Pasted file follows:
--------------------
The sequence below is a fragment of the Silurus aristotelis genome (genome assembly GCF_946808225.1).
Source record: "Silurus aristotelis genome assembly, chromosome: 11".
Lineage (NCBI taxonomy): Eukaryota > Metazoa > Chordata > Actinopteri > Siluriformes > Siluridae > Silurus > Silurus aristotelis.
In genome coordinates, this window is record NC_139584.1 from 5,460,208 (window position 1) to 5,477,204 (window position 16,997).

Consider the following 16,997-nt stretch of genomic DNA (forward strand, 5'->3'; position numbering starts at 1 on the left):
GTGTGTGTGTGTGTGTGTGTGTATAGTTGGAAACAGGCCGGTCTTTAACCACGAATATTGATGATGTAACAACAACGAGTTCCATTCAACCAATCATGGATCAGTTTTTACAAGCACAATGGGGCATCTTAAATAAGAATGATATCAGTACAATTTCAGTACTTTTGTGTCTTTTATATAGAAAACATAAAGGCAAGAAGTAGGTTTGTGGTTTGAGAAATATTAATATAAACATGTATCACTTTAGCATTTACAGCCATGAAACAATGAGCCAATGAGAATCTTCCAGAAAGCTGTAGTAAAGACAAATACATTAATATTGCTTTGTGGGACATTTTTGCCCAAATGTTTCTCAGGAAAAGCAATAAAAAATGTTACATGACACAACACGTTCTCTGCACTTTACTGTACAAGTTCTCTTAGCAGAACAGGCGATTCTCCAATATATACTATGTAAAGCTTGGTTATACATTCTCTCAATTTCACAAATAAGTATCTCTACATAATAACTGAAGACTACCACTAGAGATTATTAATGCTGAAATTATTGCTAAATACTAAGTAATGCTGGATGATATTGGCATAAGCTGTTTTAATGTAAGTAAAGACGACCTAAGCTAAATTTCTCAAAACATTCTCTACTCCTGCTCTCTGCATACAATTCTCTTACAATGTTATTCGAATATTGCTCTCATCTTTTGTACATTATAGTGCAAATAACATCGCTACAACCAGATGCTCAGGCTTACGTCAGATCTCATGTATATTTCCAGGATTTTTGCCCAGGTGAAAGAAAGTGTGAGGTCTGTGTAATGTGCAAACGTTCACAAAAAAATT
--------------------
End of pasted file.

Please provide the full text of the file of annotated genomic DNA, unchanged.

The sequence below is a fragment of the Silurus aristotelis genome (genome assembly GCF_946808225.1).
Source record: "Silurus aristotelis genome assembly, chromosome: 11".
Lineage (NCBI taxonomy): Eukaryota > Metazoa > Chordata > Actinopteri > Siluriformes > Siluridae > Silurus > Silurus aristotelis.
In genome coordinates, this window is record NC_139584.1 from 5,460,208 (window position 1) to 5,477,204 (window position 16,997).

Consider the following 16,997-nt stretch of genomic DNA (forward strand, 5'->3'; position numbering starts at 1 on the left):
GTGTGTGTGTGTGTGTGTGTGTATAGTTGGAAACAGGCCGGTCTTTAACCACGAATATTGATGATGTAACAACAACGAGTTCCATTCAACCAATCATGGATCAGTTTTTACAAGCACAATGGGGCATCTTAAATAAGAATGATATCAGTACAATTTCAGTACTTTTGTGTCTTTTATATAGAAAACATAAAGGCAAGAAGTAGGTTTGTGGTTTGAGAAATATTAATATAAACATGTATCACTTTAGCATTTACAGCCATGAAACAATGAGCCAATGAGAATCTTCCAGAAAGCTGTAGTAAAGACAAATACATTAATATTGCTTTGTGGGACATTTTTGCCCAAATGTTTCTCAGGAAAAGCAATAAAAAATGTTACATGACACAACACGTTCTCTGCACTTTACTGTACAAGTTCTCTTAGCAGAACAGGCGATTCTCCAATATATACTATGTAAAGCTTGGTTATACATTCTCTCAATTTCACAAATAAGTATCTCTACATAATAACTGAAGACTACCACTAGAGATTATTAATGCTGAAATTATTGCTAAATACTAAGTAATGCTGGATGATATTGGCATAAGCTGTTTTAATGTAAGTAAAGACGACCTAAGCTAAATTTCTCAAAACATTCTCTACTCCTGCTCTCTGCATACAATTCTCTTACAATGTTATTCGAATATTGCTCTCATCTTTTGTACATTATAGTGCAAATAACATCGCTACAACCAGATGCTCAGGCTTACGTCAGATCTCATGTATATTTCCAGGATTTTTGCCCAGGTGAAAGAAAGTGTGAGGTCTGTGTAATGTGCAAACGTTCACAAAAAAATT